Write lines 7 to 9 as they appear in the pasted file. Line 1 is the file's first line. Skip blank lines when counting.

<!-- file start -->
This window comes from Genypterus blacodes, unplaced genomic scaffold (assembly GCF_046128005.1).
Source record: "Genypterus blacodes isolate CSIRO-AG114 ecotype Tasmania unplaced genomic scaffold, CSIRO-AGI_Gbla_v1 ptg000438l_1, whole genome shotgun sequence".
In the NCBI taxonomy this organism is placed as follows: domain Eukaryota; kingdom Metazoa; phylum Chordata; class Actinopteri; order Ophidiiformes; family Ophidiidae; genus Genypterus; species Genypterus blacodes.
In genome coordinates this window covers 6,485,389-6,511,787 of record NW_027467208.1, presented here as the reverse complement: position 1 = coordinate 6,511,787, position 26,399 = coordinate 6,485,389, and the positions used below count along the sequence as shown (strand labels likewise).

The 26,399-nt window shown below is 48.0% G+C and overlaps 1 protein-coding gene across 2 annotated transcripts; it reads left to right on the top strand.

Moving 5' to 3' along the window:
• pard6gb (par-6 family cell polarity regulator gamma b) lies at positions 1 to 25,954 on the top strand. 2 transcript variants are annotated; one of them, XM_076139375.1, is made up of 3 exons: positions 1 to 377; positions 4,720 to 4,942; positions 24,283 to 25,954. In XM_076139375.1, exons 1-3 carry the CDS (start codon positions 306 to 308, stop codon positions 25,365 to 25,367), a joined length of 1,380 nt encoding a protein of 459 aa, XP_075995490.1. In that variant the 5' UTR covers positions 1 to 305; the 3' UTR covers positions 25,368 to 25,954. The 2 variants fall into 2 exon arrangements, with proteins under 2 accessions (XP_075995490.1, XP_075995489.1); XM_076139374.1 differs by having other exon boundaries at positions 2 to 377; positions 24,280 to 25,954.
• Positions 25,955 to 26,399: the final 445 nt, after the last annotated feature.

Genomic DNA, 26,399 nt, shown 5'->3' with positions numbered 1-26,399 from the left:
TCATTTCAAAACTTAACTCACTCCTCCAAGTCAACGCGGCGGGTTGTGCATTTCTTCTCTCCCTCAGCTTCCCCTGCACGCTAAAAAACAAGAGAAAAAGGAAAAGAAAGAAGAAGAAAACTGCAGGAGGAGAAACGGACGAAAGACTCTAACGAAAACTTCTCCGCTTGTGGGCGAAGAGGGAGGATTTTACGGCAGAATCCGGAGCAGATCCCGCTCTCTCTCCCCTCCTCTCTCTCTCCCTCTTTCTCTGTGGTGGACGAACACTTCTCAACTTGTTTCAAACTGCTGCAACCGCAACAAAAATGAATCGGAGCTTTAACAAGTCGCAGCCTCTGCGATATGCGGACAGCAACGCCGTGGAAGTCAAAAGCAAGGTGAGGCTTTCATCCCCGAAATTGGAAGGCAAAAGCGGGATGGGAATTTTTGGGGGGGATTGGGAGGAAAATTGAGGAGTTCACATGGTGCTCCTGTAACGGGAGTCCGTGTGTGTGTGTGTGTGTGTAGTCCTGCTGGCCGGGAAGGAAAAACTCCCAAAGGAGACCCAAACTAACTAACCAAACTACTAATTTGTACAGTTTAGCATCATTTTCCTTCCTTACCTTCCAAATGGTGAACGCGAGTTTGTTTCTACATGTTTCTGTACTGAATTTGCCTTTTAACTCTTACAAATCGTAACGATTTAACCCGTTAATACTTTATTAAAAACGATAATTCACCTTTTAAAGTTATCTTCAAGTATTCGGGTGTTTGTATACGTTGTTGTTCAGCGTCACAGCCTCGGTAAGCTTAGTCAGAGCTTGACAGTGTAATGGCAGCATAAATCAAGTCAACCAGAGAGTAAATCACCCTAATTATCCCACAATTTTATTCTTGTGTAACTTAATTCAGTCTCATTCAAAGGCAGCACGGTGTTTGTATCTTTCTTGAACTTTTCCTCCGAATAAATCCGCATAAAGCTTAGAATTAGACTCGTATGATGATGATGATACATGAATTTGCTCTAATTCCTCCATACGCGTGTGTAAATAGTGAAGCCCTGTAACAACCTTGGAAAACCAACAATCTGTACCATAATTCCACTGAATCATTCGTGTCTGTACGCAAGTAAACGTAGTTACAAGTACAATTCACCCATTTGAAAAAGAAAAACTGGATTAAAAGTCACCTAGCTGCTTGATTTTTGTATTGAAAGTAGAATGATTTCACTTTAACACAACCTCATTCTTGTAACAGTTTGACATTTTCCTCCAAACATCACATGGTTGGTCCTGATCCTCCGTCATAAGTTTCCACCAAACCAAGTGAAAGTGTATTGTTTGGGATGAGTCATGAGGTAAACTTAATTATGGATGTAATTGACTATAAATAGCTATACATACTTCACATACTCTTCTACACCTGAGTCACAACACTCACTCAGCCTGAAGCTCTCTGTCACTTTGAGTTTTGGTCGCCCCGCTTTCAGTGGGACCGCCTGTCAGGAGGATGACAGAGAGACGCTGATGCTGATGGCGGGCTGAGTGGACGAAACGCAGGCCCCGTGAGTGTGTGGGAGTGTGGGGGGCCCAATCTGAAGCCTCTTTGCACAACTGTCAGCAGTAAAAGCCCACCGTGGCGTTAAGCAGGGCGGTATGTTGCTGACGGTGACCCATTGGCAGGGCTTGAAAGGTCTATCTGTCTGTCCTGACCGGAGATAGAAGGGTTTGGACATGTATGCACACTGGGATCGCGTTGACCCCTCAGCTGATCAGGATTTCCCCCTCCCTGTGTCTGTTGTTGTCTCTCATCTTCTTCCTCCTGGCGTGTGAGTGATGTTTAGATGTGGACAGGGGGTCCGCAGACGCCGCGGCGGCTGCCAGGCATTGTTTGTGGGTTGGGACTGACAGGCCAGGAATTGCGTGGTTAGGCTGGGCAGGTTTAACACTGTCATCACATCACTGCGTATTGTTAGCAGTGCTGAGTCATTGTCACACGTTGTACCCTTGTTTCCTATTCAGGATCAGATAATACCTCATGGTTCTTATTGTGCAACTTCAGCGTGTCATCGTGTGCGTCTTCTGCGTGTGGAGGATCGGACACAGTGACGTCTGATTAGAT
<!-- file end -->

• pard6gb (par-6 family cell polarity regulator gamma b) lies at positions 1 to 25,954 on the top strand. 2 transcript variants are annotated; one of them, XM_076139375.1, is made up of 3 exons: positions 1 to 377; positions 4,720 to 4,942; positions 24,283 to 25,954. In XM_076139375.1, exons 1-3 carry the CDS (start codon positions 306 to 308, stop codon positions 25,365 to 25,367), a joined length of 1,380 nt encoding a protein of 459 aa, XP_075995490.1. In that variant the 5' UTR covers positions 1 to 305; the 3' UTR covers positions 25,368 to 25,954. The 2 variants fall into 2 exon arrangements, with proteins under 2 accessions (XP_075995490.1, XP_075995489.1); XM_076139374.1 differs by having other exon boundaries at positions 2 to 377; positions 24,280 to 25,954.
• Positions 25,955 to 26,399: the final 445 nt, after the last annotated feature.

Genomic DNA, 26,399 nt, shown 5'->3' with positions numbered 1-26,399 from the left: